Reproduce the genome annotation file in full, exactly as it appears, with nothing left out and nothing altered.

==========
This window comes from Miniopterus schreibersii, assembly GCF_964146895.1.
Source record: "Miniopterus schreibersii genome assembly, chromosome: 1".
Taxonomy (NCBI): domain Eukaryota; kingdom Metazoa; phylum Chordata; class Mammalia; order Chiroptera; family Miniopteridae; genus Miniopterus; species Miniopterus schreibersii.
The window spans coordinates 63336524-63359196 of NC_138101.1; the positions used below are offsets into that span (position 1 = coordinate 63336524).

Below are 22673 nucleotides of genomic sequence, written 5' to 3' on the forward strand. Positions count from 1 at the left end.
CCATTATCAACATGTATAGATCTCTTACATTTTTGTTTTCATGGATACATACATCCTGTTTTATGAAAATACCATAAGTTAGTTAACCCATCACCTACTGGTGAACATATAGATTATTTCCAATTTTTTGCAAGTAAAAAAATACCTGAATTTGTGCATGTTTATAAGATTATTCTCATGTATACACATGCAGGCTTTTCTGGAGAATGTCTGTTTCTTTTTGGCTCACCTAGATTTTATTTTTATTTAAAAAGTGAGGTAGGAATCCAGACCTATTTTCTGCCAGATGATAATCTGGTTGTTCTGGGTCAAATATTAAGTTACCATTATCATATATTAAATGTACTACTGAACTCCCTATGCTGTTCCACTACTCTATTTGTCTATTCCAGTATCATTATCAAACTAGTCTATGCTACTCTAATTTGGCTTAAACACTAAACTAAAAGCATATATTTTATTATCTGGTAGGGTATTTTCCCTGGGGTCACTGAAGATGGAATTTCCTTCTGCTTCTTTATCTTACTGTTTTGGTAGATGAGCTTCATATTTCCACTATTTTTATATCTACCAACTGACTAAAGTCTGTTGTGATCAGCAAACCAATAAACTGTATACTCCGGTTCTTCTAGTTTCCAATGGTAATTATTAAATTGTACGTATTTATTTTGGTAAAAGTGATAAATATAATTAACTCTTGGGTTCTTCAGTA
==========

This window comes from Miniopterus schreibersii, assembly GCF_964146895.1.
Source record: "Miniopterus schreibersii genome assembly, chromosome: 1".
Taxonomy (NCBI): domain Eukaryota; kingdom Metazoa; phylum Chordata; class Mammalia; order Chiroptera; family Miniopteridae; genus Miniopterus; species Miniopterus schreibersii.
The window spans coordinates 63336524-63359196 of NC_138101.1; the positions used below are offsets into that span (position 1 = coordinate 63336524).

Below are 22673 nucleotides of genomic sequence, written 5' to 3' on the forward strand. Positions count from 1 at the left end.
CCATTATCAACATGTATAGATCTCTTACATTTTTGTTTTCATGGATACATACATCCTGTTTTATGAAAATACCATAAGTTAGTTAACCCATCACCTACTGGTGAACATATAGATTATTTCCAATTTTTTGCAAGTAAAAAAATACCTGAATTTGTGCATGTTTATAAGATTATTCTCATGTATACACATGCAGGCTTTTCTGGAGAATGTCTGTTTCTTTTTGGCTCACCTAGATTTTATTTTTATTTAAAAAGTGAGGTAGGAATCCAGACCTATTTTCTGCCAGATGATAATCTGGTTGTTCTGGGTCAAATATTAAGTTACCATTATCATATATTAAATGTACTACTGAACTCCCTATGCTGTTCCACTACTCTATTTGTCTATTCCAGTATCATTATCAAACTAGTCTATGCTACTCTAATTTGGCTTAAACACTAAACTAAAAGCATATATTTTATTATCTGGTAGGGTATTTTCCCTGGGGTCACTGAAGATGGAATTTCCTTCTGCTTCTTTATCTTACTGTTTTGGTAGATGAGCTTCATATTTCCACTATTTTTATATCTACCAACTGACTAAAGTCTGTTGTGATCAGCAAACCAATAAACTGTATACTCCGGTTCTTCTAGTTTCCAATGGTAATTATTAAATTGTACGTATTTATTTTGGTAAAAGTGATAAATATAATTAACTCTTGGGTTCTTCAGTA